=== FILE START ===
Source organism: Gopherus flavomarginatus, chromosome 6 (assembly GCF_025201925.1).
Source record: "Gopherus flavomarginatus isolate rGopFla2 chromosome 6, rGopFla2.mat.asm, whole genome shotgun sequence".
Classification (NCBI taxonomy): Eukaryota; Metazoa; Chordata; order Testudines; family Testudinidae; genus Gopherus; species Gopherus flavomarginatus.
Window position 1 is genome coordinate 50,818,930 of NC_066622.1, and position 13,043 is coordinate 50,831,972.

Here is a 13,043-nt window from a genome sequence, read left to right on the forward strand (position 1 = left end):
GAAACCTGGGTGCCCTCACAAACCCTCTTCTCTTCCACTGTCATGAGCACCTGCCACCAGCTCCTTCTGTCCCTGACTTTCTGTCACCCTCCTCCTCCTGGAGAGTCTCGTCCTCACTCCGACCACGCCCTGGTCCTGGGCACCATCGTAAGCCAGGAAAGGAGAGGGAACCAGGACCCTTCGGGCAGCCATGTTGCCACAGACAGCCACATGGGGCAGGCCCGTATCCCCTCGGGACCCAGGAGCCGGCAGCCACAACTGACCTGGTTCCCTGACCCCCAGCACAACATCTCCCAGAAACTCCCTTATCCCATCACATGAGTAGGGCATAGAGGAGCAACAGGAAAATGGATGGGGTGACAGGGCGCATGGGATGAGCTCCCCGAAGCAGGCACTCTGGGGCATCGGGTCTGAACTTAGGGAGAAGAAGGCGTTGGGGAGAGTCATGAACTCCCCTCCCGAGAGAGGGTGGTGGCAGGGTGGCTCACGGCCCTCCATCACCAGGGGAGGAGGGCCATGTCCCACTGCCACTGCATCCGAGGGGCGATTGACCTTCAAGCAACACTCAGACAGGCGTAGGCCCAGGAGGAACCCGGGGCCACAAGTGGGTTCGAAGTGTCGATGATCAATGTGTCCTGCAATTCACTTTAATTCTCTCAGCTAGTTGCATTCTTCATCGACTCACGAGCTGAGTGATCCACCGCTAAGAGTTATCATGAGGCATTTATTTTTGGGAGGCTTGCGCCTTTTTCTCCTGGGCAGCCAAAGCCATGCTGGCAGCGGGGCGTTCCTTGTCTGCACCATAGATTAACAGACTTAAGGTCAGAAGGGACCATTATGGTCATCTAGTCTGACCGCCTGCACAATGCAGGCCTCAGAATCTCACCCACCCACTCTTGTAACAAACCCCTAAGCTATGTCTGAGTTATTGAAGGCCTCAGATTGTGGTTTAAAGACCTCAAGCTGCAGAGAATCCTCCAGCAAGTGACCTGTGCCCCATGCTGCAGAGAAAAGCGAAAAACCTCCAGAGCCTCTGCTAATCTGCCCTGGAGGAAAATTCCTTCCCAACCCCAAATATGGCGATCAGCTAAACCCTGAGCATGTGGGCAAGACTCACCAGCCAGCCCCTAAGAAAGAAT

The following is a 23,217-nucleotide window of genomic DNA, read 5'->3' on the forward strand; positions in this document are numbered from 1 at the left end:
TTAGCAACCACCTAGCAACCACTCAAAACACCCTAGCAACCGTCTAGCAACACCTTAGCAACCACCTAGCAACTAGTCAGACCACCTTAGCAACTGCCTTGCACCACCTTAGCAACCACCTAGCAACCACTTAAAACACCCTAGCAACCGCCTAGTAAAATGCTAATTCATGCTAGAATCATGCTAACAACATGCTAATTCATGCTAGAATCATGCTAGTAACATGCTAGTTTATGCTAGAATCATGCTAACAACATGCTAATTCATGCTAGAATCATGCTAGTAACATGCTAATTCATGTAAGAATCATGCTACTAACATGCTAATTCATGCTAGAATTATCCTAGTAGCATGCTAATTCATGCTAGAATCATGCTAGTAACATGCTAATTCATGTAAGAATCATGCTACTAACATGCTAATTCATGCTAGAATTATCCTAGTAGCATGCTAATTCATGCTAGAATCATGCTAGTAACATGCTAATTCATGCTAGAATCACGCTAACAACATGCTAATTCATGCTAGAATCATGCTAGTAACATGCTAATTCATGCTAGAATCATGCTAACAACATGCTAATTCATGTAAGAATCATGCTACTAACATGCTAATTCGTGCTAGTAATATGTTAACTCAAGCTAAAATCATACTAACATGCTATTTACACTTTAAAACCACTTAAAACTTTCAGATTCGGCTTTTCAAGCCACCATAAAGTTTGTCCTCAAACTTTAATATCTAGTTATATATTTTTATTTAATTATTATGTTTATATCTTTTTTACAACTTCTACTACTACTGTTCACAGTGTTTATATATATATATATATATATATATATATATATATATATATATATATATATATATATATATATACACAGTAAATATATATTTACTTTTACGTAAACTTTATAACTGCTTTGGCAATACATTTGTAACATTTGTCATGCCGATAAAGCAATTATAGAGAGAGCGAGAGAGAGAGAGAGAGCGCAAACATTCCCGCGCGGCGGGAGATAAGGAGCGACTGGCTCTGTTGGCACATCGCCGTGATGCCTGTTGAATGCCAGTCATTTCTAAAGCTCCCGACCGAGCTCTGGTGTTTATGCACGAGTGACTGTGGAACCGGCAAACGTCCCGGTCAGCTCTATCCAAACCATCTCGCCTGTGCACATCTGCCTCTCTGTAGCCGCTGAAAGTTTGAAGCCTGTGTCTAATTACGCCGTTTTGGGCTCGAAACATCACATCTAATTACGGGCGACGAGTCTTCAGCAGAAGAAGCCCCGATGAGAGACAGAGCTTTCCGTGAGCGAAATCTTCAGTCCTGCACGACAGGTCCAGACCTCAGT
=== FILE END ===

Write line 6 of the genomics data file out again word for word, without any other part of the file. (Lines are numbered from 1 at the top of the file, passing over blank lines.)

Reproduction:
GAAACCTGGGTGCCCTCACAAACCCTCTTCTCTTCCACTGTCATGAGCACCTGCCACCAGCTCCTTCTGTCCCTGACTTTCTGTCACCCTCCTCCTCCTGGAGAGTCTCGTCCTCACTCCGACCACGCCCTGGTCCTGGGCACCATCGTAAGCCAGGAAAGGAGAGGGAACCAGGACCCTTCGGGCAGCCATGTTGCCACAGACAGCCACATGGGGCAGGCCCGTATCCCCTCGGGACCCAGGAGCCGGCAGCCACAACTGACCTGGTTCCCTGACCCCCAGCACAACATCTCCCAGAAACTCCCTTATCCCATCACATGAGTAGGGCATAGAGGAGCAACAGGAAAATGGATGGGGTGACAGGGCGCATGGGATGAGCTCCCCGAAGCAGGCACTCTGGGGCATCGGGTCTGAACTTAGGGAGAAGAAGGCGTTGGGGAGAGTCATGAACTCCCCTCCCGAGAGAGGGTGGTGGCAGGGTGGCTCACGGCCCTCCATCACCAGGGGAGGAGGGCCATGTCCCACTGCCACTGCATCCGAGGGGCGATTGACCTTCAAGCAACACTCAGACAGGCGTAGGCCCAGGAGGAACCCGGGGCCACAAGTGGGTTCGAAGTGTCGATGATCAATGTGTCCTGCAATTCACTTTAATTCTCTCAGCTAGTTGCATTCTTCATCGACTCACGAGCTGAGTGATCCACCGCTAAGAGTTATCATGAGGCATTTATTTTTGGGAGGCTTGCGCCTTTTTCTCCTGGGCAGCCAAAGCCATGCTGGCAGCGGGGCGTTCCTTGTCTGCACCATAGATTAACAGACTTAAGGTCAGAAGGGACCATTATGGTCATCTAGTCTGACCGCCTGCACAATGCAGGCCTCAGAATCTCACCCACCCACTCTTGTAACAAACCCCTAAGCTATGTCTGAGTTATTGAAGGCCTCAGATTGTGGTTTAAAGACCTCAAGCTGCAGAGAATCCTCCAGCAAGTGACCTGTGCCCCATGCTGCAGAGAAAAGCGAAAAACCTCCAGAGCCTCTGCTAATCTGCCCTGGAGGAAAATTCCTTCCCAACCCCAAATATGGCGATCAGCTAAACCCTGAGCATGTGGGCAAGACTCACCAGCCAGCCCCTAAGAAAGAAT